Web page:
New York City hasn’t been hit as hard by the pension bomb as much as Chicago, which is bankrupt-in-all-but name because of unfunded public-sector union pension obligations, and Bloomberg deserves some of the credit for that. As he was leaving the mayor’s office Bloomberg warned of a “fiscal straitjacket” for cities and a “labor-electoral complex that has traditionally stymied reform.”

Bloomberg got rid of, or at least eliminated, the infamous “rubber rooms” for New York public school teachers who were paid to do nothing, while still getting paid by taxpayers, as they awaited their dismissal hearings.

So Bloomberg, in my opinion, did some good as mayor. Now he has apologized for his support of stop-and-frisk. Now Bloomberg has to make peace the public-sector unions. Look for other embarrassing video and audio clips to emerge. Surely staffers from the remaining Democratic campaigns are scouring the internet and public records; hey, they even may be scanning Babylonian tablets looking for dirt on Bloomberg.

Like Trump, Bloomberg has not released his tax returns. He promises them “soon.”

Bloomberg risks looking like an opportunist who will change his views to be elected president. The NeverTrump movement of 2016 within the GOP accused Trump of being a Democrat who was masquerading as a Republican to win the White House, one who would govern as a Democrat. Of course that hasn’t happened, Trump is the most conservative president since Ronald Reagan.

There’s much for woke Democrats, the Alexandria Ocasio-Cortez wing, to hate in regards to Mayor Mike.

Just as I am in this post, the far-left wing of the Democrats will be wondering, if they are not already, just who is the real Michael Bloomberg.

Republicans and many independents already know who the real Donald Trump is. Love him or hate him, Trump is genuine.

People don’t like phonies. They don’t like sneaky people, and Hillary Clinton has been a sneak for decades. So it’s pretty funny that according to the Drudge Report, Bloomberg is considering HRC as a running mate, even though one of them will have to declare residency in another state because the Constitution prevents a presidential ticket with two candidates from the same state.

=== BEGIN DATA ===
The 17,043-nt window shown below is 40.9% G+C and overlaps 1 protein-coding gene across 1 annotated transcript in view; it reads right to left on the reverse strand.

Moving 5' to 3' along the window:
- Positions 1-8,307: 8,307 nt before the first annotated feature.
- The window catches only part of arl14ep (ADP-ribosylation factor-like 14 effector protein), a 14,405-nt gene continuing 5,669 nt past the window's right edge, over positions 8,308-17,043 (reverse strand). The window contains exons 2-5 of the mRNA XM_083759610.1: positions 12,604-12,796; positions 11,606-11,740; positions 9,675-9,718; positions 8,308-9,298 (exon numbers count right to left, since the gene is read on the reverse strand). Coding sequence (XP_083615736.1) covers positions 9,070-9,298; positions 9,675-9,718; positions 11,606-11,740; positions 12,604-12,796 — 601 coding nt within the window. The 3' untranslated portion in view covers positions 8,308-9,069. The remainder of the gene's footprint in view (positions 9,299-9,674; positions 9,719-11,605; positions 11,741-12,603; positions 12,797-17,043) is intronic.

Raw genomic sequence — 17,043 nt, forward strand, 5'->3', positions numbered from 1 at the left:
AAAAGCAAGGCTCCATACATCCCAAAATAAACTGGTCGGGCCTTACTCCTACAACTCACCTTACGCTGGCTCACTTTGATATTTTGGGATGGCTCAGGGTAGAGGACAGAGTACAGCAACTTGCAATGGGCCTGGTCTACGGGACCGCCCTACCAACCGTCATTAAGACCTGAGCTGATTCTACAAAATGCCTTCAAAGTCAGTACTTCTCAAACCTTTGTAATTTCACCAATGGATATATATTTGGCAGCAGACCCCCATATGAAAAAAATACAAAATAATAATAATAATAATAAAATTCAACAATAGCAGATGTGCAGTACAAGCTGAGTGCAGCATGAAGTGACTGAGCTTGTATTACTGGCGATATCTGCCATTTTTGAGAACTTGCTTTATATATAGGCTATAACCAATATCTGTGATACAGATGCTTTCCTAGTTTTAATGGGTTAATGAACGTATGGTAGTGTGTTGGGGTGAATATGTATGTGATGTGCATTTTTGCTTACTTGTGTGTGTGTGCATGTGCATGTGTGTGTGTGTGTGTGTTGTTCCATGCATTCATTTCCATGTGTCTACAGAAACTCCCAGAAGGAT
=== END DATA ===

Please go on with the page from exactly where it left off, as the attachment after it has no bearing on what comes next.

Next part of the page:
Back to the beginning of my post: Most Americans don’t want a socialist president.

The Democrats might need a new candidate to rescue them. Biden of course has already failed. Who else do they have? Martin O’Malley?

John Ruberry regularly blogs at Marathon Pundit.

Andrew Jackson’s censure was expunged, what about Trump’s impeachment?

By John Ruberry

Last week of course President Donald J. Trump was acquitted by the Senate after being impeached by the House. Ironically the acquittal comes in what was arguably the president’s most successful week in his 37 months in office. His not-so-loyal opposition, the Democrats, embarrassed themselves by taking several days to count 170,000 or so votes ending up with results, essentially a tie between Pete Buttigieg and Bernie Sanders, that leave more questions than answers.

Last week the stock market reached new highs–again. The employment numbers that were released on Friday were great–again. His State of the Union speech, which extolled “the Great American comeback,” given the evening before his acquittal, was enthusiastically received by his base, as was his “victory lap” celebration at the White House on Thursday.

House Speaker Nancy Pelosi looked petty–wait, make that she was petty–as she ripped up her copy of President Trump’s SOTU speech.

“Trump keeps going,” Greg Gutfeld said on his Fox News show last night. “He doesn’t have the wind at his back. He’s got a Category 5 hurricane.”

In a feeble defense of why the House impeached the president, Pelosi said in December, “He’ll be impeached forever.” On Wednesday, Acquittal Day in the Senate, Trump was forever acquitted.

Trump’s favorite president is Andrew Jackson. Ironically he was the founder of the Democratic Party. In 1834, after Old Hickory removed federal funds from the government-chartered Second Bank of the United States and deposited them in state banks, the Senate censured Jackson. In 1837 the Senate expunged the censure.

There is talk of the House expunging Trump’s impeachment, which, like the expungement of Old Hickory’s censure, will be symbolic. Then again, “impeached forever” is largely symbolic too. Last week House Minority Leader Kevin McCarthy (R-CA) said he favors it. “This is the fastest, weakest, most political impeachment in history,” McCarthy said. “I don’t think it should stay on the books.”